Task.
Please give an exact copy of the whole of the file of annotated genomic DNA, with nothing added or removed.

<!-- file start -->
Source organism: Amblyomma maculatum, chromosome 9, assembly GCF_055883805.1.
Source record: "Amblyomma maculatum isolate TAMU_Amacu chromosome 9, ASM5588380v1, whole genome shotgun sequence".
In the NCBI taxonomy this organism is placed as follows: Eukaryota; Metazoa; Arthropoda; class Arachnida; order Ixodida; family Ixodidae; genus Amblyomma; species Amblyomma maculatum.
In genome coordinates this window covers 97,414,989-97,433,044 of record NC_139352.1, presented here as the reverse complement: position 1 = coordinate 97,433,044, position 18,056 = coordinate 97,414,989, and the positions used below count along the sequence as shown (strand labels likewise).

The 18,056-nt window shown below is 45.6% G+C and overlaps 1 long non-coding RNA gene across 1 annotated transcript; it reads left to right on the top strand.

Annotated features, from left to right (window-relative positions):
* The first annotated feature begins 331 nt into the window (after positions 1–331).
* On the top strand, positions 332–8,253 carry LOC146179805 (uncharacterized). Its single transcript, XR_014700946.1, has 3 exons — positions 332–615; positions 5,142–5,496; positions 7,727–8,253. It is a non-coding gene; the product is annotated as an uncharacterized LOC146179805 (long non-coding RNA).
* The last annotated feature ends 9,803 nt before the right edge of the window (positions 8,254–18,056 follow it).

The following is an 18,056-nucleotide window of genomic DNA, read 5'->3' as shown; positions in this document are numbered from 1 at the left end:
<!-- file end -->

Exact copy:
Source organism: Amblyomma maculatum, chromosome 9, assembly GCF_055883805.1.
Source record: "Amblyomma maculatum isolate TAMU_Amacu chromosome 9, ASM5588380v1, whole genome shotgun sequence".
In the NCBI taxonomy this organism is placed as follows: Eukaryota; Metazoa; Arthropoda; class Arachnida; order Ixodida; family Ixodidae; genus Amblyomma; species Amblyomma maculatum.
In genome coordinates this window covers 97,414,989-97,433,044 of record NC_139352.1, presented here as the reverse complement: position 1 = coordinate 97,433,044, position 18,056 = coordinate 97,414,989, and the positions used below count along the sequence as shown (strand labels likewise).

The 18,056-nt window shown below is 45.6% G+C and overlaps 1 long non-coding RNA gene across 1 annotated transcript; it reads left to right on the top strand.

Annotated features, from left to right (window-relative positions):
* The first annotated feature begins 331 nt into the window (after positions 1–331).
* On the top strand, positions 332–8,253 carry LOC146179805 (uncharacterized). Its single transcript, XR_014700946.1, has 3 exons — positions 332–615; positions 5,142–5,496; positions 7,727–8,253. It is a non-coding gene; the product is annotated as an uncharacterized LOC146179805 (long non-coding RNA).
* The last annotated feature ends 9,803 nt before the right edge of the window (positions 8,254–18,056 follow it).

The following is an 18,056-nucleotide window of genomic DNA, read 5'->3' as shown; positions in this document are numbered from 1 at the left end: